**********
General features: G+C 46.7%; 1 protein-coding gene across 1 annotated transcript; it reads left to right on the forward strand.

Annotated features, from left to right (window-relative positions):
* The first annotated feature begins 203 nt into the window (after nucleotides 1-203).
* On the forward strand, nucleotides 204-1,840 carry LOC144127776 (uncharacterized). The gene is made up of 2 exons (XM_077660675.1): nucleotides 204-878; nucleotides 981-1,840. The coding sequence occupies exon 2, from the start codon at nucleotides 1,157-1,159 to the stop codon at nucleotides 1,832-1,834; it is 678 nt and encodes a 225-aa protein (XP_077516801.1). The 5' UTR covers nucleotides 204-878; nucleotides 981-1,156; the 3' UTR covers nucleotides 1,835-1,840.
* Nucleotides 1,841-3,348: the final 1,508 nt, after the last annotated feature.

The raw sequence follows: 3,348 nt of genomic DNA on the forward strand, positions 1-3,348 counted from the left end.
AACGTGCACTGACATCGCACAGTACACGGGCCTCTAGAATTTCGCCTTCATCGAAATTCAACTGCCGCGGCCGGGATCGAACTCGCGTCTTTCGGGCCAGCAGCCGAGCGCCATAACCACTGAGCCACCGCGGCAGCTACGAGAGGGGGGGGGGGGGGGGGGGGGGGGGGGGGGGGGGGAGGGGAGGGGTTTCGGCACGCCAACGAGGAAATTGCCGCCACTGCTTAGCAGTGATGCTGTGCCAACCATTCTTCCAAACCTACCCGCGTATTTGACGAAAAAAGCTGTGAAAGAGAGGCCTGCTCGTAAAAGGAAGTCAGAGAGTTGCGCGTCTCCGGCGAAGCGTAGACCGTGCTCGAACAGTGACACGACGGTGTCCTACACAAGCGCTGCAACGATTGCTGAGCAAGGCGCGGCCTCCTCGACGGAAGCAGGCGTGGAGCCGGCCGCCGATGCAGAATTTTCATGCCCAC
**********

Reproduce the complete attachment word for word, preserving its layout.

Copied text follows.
General features: G+C 46.7%; 1 protein-coding gene across 1 annotated transcript; it reads left to right on the forward strand.

Annotated features, from left to right (window-relative positions):
* The first annotated feature begins 203 nt into the window (after nucleotides 1-203).
* On the forward strand, nucleotides 204-1,840 carry LOC144127776 (uncharacterized). The gene is made up of 2 exons (XM_077660675.1): nucleotides 204-878; nucleotides 981-1,840. The coding sequence occupies exon 2, from the start codon at nucleotides 1,157-1,159 to the stop codon at nucleotides 1,832-1,834; it is 678 nt and encodes a 225-aa protein (XP_077516801.1). The 5' UTR covers nucleotides 204-878; nucleotides 981-1,156; the 3' UTR covers nucleotides 1,835-1,840.
* Nucleotides 1,841-3,348: the final 1,508 nt, after the last annotated feature.

The raw sequence follows: 3,348 nt of genomic DNA on the forward strand, positions 1-3,348 counted from the left end.
AACGTGCACTGACATCGCACAGTACACGGGCCTCTAGAATTTCGCCTTCATCGAAATTCAACTGCCGCGGCCGGGATCGAACTCGCGTCTTTCGGGCCAGCAGCCGAGCGCCATAACCACTGAGCCACCGCGGCAGCTACGAGAGGGGGGGGGGGGGGGGGGGGGGGGGGGGGGGGGGGAGGGGAGGGGTTTCGGCACGCCAACGAGGAAATTGCCGCCACTGCTTAGCAGTGATGCTGTGCCAACCATTCTTCCAAACCTACCCGCGTATTTGACGAAAAAAGCTGTGAAAGAGAGGCCTGCTCGTAAAAGGAAGTCAGAGAGTTGCGCGTCTCCGGCGAAGCGTAGACCGTGCTCGAACAGTGACACGACGGTGTCCTACACAAGCGCTGCAACGATTGCTGAGCAAGGCGCGGCCTCCTCGACGGAAGCAGGCGTGGAGCCGGCCGCCGATGCAGAATTTTCATGCCCAC